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Ridge pledges training and resources so pharmacy can be more inclusive

Ridge: We’d like pharmacy professionals to implement this plan in whatever way works for you
Ridge: We’d like pharmacy professionals to implement this plan in whatever way works for you

England’s chief pharmacist has pledged training and resources for pharmacy professionals, as part of a “joint national plan for inclusive pharmacy practice” with the RPS and APTUK.

The joint initiative, which launched today (March 10), aims to “to develop and embed inclusive pharmacy professional practice into everyday care for patients and members of the public, in order to support the prevention of ill-health and address health inequalities within our diverse communities”, Dr Keith Ridge said in a blog post.

COVID-19 has not only had a disproportionate effect on people from black, Asian and minority ethnic (BAME) backgrounds, but is a “stark reminder” of the inequalities in healthcare provision across the country, Dr Ridge said.

While 44% of pharmacists and 13% of pharmacy technicians are from BAME backgrounds, “we have a long way to go as professionals to genuinely understand, celebrate and make the most of the benefits of our diversity for improved and better healthcare provision”, he added.

“Menu” of training and resources

In the first phase of the plan, pharmacy professionals “at all levels and in all care settings” are asked to educate themselves about equality, diversity and inclusion, while leaders should “empower pharmacy team members to participate in inclusive networks and groups”.

By “summer 2021” Health Education England (HEE), the Royal Pharmaceutical Society (RPS) and the Association of Pharmacy Technicians UK (APTUK) will “develop and share a ‘menu’ of current training and resources on culturally competent healthcare delivery with a focus on enabling pharmacy professionals to support delivery of the COVID-19 vaccine and beyond”, according to the plan.

Public Health England (PHE) and NHS England’s chief pharmaceutical officer team will – also by “summer 2021” – produce a resource pack to help pharmacy teams to learn how to use local population health data to help them engage with diverse communities to design culturally competent approaches to health inequalities, it added.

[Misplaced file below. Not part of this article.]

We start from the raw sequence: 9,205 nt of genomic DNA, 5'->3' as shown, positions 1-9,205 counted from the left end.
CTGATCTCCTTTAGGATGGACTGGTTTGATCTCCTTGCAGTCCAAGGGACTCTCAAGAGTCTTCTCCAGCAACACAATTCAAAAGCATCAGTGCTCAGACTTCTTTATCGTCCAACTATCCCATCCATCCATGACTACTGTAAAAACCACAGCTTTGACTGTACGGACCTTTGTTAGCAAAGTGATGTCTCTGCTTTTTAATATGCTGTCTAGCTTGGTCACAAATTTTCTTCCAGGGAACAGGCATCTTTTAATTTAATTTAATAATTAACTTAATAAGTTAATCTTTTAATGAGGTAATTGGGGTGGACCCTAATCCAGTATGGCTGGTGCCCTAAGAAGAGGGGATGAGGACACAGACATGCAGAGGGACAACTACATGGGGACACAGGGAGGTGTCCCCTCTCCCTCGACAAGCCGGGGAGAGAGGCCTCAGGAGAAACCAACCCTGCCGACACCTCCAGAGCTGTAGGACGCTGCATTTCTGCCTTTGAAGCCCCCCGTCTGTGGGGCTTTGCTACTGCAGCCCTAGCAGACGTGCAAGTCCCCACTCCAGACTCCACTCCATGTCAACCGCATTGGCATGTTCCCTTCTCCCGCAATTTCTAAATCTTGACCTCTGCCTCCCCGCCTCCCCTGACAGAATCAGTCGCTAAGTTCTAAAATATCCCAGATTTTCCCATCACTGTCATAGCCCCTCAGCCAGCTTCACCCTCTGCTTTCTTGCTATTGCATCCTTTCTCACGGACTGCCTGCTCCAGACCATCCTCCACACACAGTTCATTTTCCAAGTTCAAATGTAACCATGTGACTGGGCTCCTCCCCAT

The joint plan – which has been drafted with “partners across the pharmacy sector”, following a roundtable event last year – will continue to be developed to ensure inclusivity “becomes part of everyday practice”, Dr Ridge added.

Pharmacy trailblazers sought

Dr Ridge acknowledged “that some organisations and teams will be ahead in terms of having arrangements in place to meet the plan’s first ambitions”.

“Where this is the case, the ask is to push ahead further and encourage others by sharing your progress,” he added.

As part of this, NHSE&I will be seeking “pharmacy trailblazers” already demonstrating “culturally competent and tailored approaches to healthcare service delivery by pharmacy teams”, the joint plan states.

“This may include working with faith communities, local community leaders and groups, voluntary sector organisations and local health champions,” it added.

NHSE&I, RPS and APTUK actions

Announcing the initiative today, Dr Ridge said his team will be collecting data about BAME representation in pharmacy leadership at NHS England and NHS Improvement (NHS&I), which will be shared at the next roundtable event.

RPS president Sandra Gidley said the society “conducted a review of our recruitment processes and are collecting inclusion and diversity data for all elected and appointed positions across boards and committees”.

The RPS is also, for the first time, running a survey to collect equality, diversity and inclusion data, which will be benchmarked against the wider profession, Ms Gidley explained.

APTUK president Liz Fidler said the organisation will be publishing plans to meet the key themes identified in the joint plan “imminently”.

It will, from next month, start collecting data on representation of membership and following a restructure of its executive committee, planned in May 2021, APTUK will be publishing organisational and membership data across the protected characteristics, APTUK explained.